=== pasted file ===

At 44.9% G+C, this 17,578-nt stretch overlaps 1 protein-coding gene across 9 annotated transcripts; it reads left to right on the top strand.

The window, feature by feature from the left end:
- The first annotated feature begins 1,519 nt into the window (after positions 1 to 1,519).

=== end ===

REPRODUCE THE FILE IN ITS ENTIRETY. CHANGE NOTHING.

At 44.9% G+C, this 17,578-nt stretch overlaps 1 protein-coding gene across 9 annotated transcripts; it reads left to right on the top strand.

The window, feature by feature from the left end:
- The first annotated feature begins 1,519 nt into the window (after positions 1 to 1,519).